- average life span<br>
- consumption practices<br>
- technology<br><br>
But perhaps an even better question is: Does it matter?<br><br>
If there are more pressing issues at hand (for example, the rights of existing human and nonhuman animals) then shouldn't we be more concerned with those issues? Particularly if concerning ourselves with those issues may have the side benefit of slowing or stopping the growth of the human population???
 

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What are the factors being considered?<br>
When we get down to diet, a meat-based diet can sustain way less people than a plant-based one.<br>
Is this considered the "average" omni diet, or an ideally efficient diet?
 

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I believe it means humans, period. An ideal vegan type population would consume fewer resources but not exponentially fewer. I couldn't imagine the world could sustain twice as many vegans as non vegans.<br><br>
Personally I have already dedicated myself to non-breeding, but I do intend to artificially extend my lifespan using evolving medicine and technology if possible. I believe these techniques will begin to become available while my generation is still alive. That will raise a whole new ethical question about reproducing. If it's possible to use nanotechnology and stem cell research to far exceed the normal human mortality limit of roughly 120 years by decades or even centuries, wouldn't that mean an even more grossly exaggerated population? Wouldn't that increase the urgency of some sort of consensus on whether there should be some privilege for reproducing? It's going to reach a point where it's seen as a privilege and not a right any longer. Just like I don't have the right to dump toxic waste into the river, I don't feel I personally have the right to potentially continue a genetic line that could end up consuming billions of tons of natural resources.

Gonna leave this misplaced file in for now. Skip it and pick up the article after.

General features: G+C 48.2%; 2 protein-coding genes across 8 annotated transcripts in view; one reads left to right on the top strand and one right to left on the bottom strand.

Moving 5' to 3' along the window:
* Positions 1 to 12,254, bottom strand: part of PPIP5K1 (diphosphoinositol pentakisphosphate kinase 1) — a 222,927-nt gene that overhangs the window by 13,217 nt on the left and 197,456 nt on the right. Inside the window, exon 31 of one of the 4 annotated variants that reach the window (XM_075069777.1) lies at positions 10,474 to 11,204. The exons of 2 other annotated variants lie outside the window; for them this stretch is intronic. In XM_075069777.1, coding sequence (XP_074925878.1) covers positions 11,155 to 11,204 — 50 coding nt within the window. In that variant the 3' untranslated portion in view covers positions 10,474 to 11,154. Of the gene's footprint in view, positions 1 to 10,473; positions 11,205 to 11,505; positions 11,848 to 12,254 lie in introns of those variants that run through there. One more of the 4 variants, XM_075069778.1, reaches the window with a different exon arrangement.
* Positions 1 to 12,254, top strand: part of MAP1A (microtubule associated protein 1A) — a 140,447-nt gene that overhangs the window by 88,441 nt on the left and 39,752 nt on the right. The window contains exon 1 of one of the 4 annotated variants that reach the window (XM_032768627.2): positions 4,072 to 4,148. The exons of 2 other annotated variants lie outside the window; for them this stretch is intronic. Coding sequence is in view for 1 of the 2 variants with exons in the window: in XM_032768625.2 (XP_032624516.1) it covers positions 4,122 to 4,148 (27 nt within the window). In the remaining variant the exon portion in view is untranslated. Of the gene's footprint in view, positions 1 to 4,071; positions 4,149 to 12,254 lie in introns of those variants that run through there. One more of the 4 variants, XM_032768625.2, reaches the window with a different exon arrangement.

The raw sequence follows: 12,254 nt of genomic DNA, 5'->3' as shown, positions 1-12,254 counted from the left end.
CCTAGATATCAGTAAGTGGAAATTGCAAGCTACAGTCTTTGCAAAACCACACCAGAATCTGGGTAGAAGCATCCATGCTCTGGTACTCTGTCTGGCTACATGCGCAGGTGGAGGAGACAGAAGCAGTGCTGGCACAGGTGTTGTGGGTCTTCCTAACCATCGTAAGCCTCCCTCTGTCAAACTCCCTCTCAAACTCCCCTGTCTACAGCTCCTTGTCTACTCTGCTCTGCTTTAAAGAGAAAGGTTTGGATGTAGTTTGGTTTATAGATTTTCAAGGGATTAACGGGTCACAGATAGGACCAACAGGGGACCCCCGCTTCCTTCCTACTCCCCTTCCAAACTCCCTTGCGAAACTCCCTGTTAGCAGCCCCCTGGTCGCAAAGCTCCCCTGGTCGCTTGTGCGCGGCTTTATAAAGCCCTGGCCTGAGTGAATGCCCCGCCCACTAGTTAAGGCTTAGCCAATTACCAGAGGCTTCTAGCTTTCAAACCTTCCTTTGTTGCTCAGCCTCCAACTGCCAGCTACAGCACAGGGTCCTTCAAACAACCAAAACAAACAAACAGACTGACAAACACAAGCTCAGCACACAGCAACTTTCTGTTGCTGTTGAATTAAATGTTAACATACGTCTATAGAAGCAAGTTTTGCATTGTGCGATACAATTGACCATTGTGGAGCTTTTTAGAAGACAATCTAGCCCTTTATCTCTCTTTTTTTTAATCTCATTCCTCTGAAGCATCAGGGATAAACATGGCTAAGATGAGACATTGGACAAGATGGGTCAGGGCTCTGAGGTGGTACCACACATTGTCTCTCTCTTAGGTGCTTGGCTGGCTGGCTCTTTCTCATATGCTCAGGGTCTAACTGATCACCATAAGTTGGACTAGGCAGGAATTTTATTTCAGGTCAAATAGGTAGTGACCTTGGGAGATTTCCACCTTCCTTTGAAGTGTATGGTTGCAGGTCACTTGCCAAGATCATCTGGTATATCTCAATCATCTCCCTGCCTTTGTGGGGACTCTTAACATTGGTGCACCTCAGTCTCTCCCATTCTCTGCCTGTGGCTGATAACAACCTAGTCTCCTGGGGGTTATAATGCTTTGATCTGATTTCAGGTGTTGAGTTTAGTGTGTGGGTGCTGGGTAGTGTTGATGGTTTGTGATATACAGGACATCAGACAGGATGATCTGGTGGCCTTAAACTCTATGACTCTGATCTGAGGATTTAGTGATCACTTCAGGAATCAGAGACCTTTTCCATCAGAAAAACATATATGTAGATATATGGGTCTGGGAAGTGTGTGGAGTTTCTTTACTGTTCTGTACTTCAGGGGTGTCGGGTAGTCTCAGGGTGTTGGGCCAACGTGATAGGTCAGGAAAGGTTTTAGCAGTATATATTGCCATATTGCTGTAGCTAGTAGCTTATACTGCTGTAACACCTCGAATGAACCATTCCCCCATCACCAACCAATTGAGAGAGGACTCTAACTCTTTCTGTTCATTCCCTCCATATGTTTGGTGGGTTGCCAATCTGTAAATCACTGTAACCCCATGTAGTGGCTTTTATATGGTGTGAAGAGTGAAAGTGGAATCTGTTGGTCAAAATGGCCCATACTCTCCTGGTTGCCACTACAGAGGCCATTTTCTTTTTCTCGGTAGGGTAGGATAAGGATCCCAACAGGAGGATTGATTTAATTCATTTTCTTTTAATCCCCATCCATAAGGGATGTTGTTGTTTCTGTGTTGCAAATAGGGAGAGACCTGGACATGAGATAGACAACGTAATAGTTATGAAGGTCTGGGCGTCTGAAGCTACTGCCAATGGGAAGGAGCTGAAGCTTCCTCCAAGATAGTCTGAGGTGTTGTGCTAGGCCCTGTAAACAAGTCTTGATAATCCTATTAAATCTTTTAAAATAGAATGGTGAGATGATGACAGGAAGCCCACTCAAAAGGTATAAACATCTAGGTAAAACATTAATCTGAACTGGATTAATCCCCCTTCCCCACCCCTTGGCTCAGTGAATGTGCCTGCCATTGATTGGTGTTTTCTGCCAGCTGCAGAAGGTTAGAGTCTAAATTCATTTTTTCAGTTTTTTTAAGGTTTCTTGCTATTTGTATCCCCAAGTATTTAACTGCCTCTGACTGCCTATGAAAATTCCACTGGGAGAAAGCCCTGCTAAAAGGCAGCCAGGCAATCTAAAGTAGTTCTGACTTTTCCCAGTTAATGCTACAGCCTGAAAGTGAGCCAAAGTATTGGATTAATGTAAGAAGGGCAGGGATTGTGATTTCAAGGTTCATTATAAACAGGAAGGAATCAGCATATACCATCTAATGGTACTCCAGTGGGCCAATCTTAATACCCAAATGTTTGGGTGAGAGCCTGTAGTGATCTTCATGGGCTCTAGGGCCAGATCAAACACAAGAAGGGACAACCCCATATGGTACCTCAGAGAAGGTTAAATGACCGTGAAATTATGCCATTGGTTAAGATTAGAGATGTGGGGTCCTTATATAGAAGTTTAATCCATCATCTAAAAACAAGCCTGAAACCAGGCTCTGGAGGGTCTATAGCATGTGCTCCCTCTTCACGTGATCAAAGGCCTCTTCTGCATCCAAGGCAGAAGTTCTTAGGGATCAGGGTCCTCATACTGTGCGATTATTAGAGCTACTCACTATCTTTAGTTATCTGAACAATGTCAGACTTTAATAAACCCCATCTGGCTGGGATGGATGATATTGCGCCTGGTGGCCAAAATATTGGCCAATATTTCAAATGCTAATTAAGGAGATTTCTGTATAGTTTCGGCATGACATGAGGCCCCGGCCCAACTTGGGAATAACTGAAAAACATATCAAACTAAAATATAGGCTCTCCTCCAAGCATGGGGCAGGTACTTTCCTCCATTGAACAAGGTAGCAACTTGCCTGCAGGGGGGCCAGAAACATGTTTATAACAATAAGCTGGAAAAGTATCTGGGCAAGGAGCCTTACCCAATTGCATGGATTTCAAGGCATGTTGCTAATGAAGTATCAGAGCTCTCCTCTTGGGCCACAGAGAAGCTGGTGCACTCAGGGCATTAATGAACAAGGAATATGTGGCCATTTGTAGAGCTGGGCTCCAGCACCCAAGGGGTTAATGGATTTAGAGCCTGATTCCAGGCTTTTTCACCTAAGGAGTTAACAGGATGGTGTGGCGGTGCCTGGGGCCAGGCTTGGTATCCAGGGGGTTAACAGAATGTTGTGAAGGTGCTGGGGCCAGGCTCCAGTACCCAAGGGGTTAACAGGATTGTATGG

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<div class="quote-container"><span>Quote:</span>
<div class="quote-block">Originally Posted by <strong>Josh James xVx</strong> <a href="/forum/post/2916265"><img alt="View Post" class="inlineimg" src="/img/forum/go_quote.gif" style=""></a><br><br>
I believe it means humans, period. An ideal vegan type population would consume fewer resources but not exponentially fewer. I couldn't imagine the world could sustain twice as many vegans as non vegans.</div>
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I'd argue otherwise.<br>
And, if we simplify everything down to a simple equation, Crops = Land + Water. Meat = Land + Water + Crops.<br>
A meat based diet uses twice as much fossil fuels - an extra 200 gallons a year.<br>
Beef uses 50 times more water than soybeans, and, worldwide, 70% of freshwater goes towards agriculture.<br>
In the US, livestock consumes 5-6 times as much grain as the entire population (41 mill. tons compared to 7 mill.)